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An ancient manuscript up for sale gives a glimpse into the history of early Christianity

Ian N. Mills, Hamilton College, The Conversation on

Published in News & Features

An important piece of early Christian history, the Crosby-Schøyen Codex, is up for auction at Christie’s in London. This codex is a mid-fourth century book from Egypt containing a combination of biblical and other early Christian texts.

The Crosby-Schøyen Codex was discovered alongside more than 20 other codices near Dishna, Egypt, in 1952. These manuscripts are collectively known as “the Dishna Papers” or “the Bodmer Papyri,” after the Swiss collector Martin Bodmer.

Though often overshadowed by other 20th century discoveries, this trove of ancient manuscripts represents one of the most significant finds for understanding the history of early Christianity. As an expert on early Christian reading practices, I consider the Dishna Papers an invaluable witness to the formation of the Christian Bible. This ancient library shows how, before the consolidation of the Bible, early Christians read canonical and non-canonical scriptures – as well as pagan classics – side by side.

The middle decades of the 20th century were exciting years for scholars of early Christianity.

In 1945, a collection of 13 ancient codices was discovered near Nag Hammadi, Egypt. These contained dozens of otherwise unknown works, mostly associated with minority and marginalized forms of early Christianity. With titles like “The Gospel of Thomas” and “The Secret Revelation of John,” this cache of non-canonical scriptures captured the public’s imagination and inspired a bestseller.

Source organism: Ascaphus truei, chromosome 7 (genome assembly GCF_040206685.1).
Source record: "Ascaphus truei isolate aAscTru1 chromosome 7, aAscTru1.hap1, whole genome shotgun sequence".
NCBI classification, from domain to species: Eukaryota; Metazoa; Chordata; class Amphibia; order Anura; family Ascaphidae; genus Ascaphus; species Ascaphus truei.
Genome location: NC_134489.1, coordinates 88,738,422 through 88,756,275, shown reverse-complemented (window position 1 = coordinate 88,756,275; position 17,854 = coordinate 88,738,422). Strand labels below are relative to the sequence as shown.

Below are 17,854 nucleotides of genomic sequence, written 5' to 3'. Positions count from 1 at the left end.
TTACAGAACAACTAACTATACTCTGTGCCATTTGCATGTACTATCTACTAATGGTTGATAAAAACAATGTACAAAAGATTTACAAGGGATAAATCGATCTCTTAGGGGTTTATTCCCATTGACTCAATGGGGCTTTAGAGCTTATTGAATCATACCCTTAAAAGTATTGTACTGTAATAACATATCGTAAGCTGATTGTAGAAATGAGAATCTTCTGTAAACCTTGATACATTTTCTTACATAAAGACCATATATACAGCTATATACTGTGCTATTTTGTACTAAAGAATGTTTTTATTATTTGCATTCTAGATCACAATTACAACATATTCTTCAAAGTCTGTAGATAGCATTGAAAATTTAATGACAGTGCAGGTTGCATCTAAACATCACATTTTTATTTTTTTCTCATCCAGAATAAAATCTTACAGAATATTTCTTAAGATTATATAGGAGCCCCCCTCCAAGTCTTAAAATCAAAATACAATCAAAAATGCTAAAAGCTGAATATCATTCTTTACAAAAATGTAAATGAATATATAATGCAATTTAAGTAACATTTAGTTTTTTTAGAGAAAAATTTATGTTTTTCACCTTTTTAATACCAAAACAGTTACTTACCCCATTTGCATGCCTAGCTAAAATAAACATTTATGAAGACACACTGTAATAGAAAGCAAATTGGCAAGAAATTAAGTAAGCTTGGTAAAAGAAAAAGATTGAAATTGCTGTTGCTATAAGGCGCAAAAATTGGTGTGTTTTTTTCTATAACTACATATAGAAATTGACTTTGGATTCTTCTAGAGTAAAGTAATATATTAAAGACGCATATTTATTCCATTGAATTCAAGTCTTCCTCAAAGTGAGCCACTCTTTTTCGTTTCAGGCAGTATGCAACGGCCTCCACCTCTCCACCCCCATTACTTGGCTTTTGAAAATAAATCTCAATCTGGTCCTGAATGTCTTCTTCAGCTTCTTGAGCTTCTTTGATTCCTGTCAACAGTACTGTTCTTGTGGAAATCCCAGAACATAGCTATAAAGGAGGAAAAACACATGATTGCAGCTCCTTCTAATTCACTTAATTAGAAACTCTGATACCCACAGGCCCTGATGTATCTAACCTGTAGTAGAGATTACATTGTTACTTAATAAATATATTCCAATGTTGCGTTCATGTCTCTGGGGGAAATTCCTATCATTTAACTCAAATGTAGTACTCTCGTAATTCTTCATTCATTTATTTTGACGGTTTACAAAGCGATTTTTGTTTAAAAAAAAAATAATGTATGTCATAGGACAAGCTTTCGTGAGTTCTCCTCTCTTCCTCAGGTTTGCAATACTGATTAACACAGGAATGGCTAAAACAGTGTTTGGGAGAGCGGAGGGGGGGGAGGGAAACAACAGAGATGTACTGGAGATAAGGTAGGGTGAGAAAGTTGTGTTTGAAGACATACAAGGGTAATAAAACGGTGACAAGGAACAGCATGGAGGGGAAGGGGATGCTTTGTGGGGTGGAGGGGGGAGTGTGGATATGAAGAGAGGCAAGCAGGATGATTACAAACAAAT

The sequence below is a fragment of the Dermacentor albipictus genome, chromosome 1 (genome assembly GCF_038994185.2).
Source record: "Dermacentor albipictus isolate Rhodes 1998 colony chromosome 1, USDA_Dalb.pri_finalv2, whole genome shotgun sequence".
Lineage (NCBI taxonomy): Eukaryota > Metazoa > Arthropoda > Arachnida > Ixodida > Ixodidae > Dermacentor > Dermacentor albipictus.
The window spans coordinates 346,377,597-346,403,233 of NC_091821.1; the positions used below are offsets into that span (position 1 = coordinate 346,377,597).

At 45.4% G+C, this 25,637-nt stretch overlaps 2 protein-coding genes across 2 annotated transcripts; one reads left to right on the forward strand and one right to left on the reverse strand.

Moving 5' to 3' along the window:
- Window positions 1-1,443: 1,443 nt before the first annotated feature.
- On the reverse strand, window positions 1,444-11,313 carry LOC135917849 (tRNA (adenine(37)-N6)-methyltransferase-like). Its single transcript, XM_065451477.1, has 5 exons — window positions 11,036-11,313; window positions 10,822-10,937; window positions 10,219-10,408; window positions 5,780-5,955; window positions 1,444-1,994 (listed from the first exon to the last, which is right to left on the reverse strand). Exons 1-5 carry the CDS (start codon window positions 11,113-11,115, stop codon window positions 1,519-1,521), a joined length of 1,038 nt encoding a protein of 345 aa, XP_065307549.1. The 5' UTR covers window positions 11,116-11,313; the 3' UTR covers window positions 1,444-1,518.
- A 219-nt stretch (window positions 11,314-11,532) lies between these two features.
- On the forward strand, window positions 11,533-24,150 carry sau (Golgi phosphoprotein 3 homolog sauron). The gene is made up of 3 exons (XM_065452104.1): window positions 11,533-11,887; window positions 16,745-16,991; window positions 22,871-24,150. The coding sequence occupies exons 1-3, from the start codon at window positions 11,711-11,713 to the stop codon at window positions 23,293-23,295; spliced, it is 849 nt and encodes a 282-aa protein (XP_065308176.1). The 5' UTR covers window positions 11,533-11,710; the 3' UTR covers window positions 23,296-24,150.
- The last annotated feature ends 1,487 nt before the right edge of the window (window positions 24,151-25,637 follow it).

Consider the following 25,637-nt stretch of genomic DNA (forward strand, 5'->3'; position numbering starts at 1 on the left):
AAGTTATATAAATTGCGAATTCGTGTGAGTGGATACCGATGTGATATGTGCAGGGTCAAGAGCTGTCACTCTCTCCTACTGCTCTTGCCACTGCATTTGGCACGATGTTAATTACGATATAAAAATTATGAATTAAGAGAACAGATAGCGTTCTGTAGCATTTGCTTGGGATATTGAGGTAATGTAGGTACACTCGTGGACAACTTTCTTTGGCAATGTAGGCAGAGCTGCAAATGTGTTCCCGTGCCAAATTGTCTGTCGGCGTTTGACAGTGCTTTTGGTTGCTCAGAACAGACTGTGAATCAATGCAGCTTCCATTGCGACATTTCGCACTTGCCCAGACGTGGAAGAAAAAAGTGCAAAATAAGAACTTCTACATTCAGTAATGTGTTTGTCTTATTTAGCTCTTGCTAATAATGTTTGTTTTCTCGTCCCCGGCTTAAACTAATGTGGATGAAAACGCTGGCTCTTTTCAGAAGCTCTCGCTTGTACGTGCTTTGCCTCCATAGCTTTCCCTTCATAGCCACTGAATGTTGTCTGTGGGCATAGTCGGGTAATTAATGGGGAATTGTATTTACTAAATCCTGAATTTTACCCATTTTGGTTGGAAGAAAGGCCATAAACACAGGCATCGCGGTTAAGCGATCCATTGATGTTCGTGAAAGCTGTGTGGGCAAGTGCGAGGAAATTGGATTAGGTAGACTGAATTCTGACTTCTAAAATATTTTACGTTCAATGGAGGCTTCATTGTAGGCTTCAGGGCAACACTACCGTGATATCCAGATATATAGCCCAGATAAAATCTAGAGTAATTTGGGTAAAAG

The very next year, Bedouin shepherds discovered ancient Hebrew scrolls hidden in a cave at Qumran on the northwestern shore of the Dead Sea.

 

The “Dead Sea Scrolls” found in this and a dozen subsequently discovered caves constituted a massive library of Jewish texts, including biblical works and hitherto unknown texts with remarkable parallels to the writings of the New Testament. This find was celebrated in news stories, documentaries and other publications as among the greatest discoveries of the 20th century.

At the very same time, the Dishna Papers were discovered, smuggled out of Egypt and sold to European collectors with considerably less fanfare. No headline hailed the discovery of the Dishna Papers. Instead, pieces of this collection were sold to the highest bidders, scattering the ancient library across the globe.

Though less exotic than Nag Hammadi or Qumran, the contents of the Crosby-Schøyen Codex and the 20-some additional codices discovered near Dishna have proved every bit as important for our understanding of early Christianity.

Two manuscripts of the canonical gospels, Luke and John, belonging to this ancient library predate almost every other surviving copy of these gospels. Scholars used these new manuscripts to revise the text of the New Testament.

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